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This series laser drivers accept AC voltage input, from 88V to 264V, as the power source. The output voltage varies automatically to keep the output current to a preset constant value. The output current can be set by two ways: internal setting and external setting. The former sets the output current by turning a potentiometer, the latter sets the current by feeding an analog voltage signal to the laser driver through a D-Sub connector. By varying the input analog voltage, the output current can be modulated. Some applications requires modulate the output current in digital mode. This can be realized easily by sending a digital signal to the digital control port of the driver through the same D-Sub connector. In order to know and monitor the actual output current, use a voltage meter or ADC converter to measure the voltage of the LIO port, which is proportional to the actual output current in real time.
Laser diodes are vulnerable and expensive devices, If they are not driven gently with full protection, their performance will be degraded, life time be shortened, or even damaged permanently. These are the features for protecting laser diodes:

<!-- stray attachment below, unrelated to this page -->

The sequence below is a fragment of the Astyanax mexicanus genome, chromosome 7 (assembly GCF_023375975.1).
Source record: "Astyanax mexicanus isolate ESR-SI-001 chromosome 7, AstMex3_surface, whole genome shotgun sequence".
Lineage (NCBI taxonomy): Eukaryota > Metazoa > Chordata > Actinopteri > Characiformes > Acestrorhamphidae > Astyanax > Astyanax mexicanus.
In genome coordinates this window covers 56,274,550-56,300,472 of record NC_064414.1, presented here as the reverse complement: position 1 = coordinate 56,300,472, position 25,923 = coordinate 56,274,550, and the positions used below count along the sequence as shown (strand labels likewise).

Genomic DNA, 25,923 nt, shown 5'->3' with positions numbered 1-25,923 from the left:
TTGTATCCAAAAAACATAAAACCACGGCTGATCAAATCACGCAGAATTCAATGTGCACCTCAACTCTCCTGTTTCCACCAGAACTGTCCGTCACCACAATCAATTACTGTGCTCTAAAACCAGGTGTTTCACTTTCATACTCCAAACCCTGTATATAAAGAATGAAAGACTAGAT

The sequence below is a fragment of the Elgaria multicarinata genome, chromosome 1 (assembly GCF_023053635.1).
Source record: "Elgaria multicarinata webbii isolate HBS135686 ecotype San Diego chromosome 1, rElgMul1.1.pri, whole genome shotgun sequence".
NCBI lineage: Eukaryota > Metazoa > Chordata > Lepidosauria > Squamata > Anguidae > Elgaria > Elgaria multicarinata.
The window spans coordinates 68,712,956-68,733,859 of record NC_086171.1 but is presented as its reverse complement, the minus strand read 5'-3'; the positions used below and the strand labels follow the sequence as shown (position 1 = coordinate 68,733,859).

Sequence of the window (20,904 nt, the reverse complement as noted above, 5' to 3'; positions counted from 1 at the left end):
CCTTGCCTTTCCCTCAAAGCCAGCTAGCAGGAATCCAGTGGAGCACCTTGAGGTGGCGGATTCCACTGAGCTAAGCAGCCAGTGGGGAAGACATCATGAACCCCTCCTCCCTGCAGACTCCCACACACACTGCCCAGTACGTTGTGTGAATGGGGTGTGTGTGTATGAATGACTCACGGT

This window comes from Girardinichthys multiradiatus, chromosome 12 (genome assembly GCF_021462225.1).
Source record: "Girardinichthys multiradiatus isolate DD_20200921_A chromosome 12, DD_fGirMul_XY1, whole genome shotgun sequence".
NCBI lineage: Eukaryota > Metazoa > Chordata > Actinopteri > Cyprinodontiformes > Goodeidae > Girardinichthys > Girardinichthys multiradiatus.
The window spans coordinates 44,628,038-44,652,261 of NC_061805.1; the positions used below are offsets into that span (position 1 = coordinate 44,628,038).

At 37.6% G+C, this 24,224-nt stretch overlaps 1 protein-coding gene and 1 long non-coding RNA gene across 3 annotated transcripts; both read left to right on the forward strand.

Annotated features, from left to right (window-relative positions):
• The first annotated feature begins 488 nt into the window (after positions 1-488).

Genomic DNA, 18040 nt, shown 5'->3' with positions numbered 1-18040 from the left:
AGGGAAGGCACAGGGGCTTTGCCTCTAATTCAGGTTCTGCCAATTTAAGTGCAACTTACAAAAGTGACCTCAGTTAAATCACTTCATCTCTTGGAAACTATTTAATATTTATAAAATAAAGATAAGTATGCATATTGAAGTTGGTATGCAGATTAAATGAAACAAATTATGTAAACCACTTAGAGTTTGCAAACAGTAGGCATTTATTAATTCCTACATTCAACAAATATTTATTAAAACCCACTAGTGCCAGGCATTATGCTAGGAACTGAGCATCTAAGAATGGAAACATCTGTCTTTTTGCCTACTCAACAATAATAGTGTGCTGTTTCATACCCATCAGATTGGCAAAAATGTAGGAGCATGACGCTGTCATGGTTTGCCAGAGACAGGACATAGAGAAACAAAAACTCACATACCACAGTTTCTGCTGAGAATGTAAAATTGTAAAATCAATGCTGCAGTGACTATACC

1. Over current protection. If a laser diode is driven by a current higher than the maximum current, it will be degraded or damaged. Therefore, we need to know what is the maximum current of a laser diode first. There are 2 types of maximum current specs: maximum continuous current and maximum pulse current?
A. The maximum continuous current is determined by the thermal conducting capability of the laser core to transfer the laser core heat to the external heat sink. As long as the laser core temperature does not exceed certain limit, such as 85C, the laser is safe.
B. The maximum pulse current is the current limit that cannot be exceeded even for a very short time. Usually this current limit is higher than the maximum continuous current. For most laser diodes, the difference is 50% to 100%. However, some laser diodes are designed for pulse mode operations, such as LIDAR (Laser Radar), the pulse current limit is hundreds to thousands times higher than the continuous current limit.
When setting the current limit on the laser driver, set it to be lower than the continuous current limit, this is because this series of laser drivers works under CW or low frequency mode, not the pulse mode.
The laser current can be set either internally by using the internal POT or externally by setting an analog voltage onto the LIS or LISH and LISL ports. The details guidance can be found in the datasheets.
2. Over voltage protection. In case the over current limit circuit got a problem, the laser diode can be damages by an excessive current. if we have another layer of production, such as over voltage protection, the laser diode will still be safe. Therefore, our laser drivers come with a voltage protection layer, a maximum output voltage can be preset according to the datasheet of the laser diode or through testing.